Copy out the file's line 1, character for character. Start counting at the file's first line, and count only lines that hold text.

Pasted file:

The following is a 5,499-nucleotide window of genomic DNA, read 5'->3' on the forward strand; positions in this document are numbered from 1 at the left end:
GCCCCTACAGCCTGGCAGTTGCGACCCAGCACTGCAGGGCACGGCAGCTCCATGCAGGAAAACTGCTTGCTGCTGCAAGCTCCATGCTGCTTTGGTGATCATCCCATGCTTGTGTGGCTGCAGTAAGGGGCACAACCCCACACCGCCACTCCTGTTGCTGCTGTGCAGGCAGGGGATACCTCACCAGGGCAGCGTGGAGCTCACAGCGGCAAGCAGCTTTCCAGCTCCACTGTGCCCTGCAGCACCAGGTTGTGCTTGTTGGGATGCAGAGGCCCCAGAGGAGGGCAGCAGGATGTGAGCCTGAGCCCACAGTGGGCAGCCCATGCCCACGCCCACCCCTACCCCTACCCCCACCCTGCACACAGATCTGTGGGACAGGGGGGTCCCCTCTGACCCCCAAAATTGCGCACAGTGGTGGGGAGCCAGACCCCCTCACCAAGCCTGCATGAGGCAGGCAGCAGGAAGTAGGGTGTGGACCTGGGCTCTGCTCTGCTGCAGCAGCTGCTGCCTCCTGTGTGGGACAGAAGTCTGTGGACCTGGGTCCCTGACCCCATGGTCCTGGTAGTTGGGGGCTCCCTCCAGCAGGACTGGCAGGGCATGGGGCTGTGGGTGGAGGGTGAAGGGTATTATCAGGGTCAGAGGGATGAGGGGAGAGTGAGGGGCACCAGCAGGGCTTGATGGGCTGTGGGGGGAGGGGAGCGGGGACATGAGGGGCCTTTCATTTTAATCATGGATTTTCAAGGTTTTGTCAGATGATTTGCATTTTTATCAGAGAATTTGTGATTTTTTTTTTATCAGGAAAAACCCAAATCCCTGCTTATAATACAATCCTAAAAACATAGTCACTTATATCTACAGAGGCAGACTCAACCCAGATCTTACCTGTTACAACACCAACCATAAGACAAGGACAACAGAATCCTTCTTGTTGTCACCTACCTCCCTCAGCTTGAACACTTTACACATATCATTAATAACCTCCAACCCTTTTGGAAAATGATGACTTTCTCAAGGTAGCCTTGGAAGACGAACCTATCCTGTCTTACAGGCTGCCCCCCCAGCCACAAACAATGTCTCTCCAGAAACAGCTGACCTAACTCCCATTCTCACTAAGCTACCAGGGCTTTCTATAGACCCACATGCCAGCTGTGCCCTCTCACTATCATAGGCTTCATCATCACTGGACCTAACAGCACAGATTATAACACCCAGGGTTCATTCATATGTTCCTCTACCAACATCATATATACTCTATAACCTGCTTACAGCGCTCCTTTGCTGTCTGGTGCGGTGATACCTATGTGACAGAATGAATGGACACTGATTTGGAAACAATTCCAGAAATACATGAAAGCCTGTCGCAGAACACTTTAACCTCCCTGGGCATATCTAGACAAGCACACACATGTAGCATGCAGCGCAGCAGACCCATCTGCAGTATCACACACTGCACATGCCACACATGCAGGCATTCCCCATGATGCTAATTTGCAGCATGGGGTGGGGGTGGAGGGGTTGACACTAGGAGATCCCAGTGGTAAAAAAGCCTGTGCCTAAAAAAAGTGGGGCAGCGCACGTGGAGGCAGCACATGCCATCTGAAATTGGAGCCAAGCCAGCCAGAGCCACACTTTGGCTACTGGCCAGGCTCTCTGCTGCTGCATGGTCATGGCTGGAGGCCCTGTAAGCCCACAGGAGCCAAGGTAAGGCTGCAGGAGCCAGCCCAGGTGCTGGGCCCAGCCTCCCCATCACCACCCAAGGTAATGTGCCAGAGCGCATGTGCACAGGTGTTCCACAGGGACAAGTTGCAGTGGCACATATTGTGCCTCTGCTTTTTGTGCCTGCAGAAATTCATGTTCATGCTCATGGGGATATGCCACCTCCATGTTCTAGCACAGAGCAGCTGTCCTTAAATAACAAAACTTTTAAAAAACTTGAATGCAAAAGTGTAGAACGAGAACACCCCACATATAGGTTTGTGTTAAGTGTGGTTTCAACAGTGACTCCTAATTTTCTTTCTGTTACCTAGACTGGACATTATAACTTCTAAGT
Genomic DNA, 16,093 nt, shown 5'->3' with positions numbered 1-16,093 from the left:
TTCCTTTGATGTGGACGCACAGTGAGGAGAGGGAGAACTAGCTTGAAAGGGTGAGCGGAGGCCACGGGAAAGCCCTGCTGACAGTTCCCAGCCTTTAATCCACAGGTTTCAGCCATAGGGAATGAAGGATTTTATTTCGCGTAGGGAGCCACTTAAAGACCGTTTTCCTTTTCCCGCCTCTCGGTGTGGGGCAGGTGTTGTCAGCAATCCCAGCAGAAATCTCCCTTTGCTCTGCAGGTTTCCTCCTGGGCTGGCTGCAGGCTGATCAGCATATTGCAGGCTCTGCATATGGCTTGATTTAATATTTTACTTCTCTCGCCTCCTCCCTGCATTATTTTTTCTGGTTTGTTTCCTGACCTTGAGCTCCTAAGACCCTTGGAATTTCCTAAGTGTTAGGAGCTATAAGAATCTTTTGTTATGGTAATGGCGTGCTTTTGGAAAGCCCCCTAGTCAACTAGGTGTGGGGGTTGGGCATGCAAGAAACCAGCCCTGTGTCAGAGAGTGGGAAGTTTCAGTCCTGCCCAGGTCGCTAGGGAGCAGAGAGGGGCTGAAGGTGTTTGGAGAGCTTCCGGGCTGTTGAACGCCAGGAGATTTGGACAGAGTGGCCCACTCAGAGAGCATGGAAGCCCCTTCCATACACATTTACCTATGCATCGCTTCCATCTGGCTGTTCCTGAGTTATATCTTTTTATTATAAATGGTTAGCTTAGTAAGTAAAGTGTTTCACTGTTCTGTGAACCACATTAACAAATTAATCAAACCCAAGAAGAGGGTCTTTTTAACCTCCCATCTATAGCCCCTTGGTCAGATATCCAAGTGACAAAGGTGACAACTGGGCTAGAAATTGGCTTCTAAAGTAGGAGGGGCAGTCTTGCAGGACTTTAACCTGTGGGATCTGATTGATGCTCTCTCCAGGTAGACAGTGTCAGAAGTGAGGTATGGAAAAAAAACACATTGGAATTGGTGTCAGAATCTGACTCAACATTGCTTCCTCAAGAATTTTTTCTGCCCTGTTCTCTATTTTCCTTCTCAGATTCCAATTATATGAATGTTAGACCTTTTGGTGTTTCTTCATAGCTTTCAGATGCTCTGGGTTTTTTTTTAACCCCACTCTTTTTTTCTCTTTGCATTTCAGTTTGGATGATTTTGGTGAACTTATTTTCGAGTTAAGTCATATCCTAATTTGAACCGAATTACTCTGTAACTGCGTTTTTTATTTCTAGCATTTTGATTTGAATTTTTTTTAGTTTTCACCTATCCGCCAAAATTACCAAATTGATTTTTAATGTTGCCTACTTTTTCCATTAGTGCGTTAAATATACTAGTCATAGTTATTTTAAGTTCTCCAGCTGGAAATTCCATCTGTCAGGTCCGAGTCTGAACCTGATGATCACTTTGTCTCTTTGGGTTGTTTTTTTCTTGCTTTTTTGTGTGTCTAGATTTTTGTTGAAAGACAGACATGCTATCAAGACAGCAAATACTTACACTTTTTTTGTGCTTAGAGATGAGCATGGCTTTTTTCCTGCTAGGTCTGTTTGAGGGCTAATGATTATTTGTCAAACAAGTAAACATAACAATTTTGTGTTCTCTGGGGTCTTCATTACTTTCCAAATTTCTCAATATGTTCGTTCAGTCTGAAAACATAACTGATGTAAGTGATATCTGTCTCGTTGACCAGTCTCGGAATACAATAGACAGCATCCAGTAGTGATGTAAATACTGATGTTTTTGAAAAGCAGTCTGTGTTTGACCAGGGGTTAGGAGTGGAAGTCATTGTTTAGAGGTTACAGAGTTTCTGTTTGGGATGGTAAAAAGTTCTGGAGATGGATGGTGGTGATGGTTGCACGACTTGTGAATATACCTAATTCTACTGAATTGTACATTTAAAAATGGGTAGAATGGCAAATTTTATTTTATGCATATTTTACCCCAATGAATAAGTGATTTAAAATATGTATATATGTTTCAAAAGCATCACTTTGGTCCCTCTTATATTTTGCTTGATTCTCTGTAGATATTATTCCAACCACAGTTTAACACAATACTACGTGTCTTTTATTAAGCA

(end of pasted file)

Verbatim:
The following is a 5,499-nucleotide window of genomic DNA, read 5'->3' on the forward strand; positions in this document are numbered from 1 at the left end: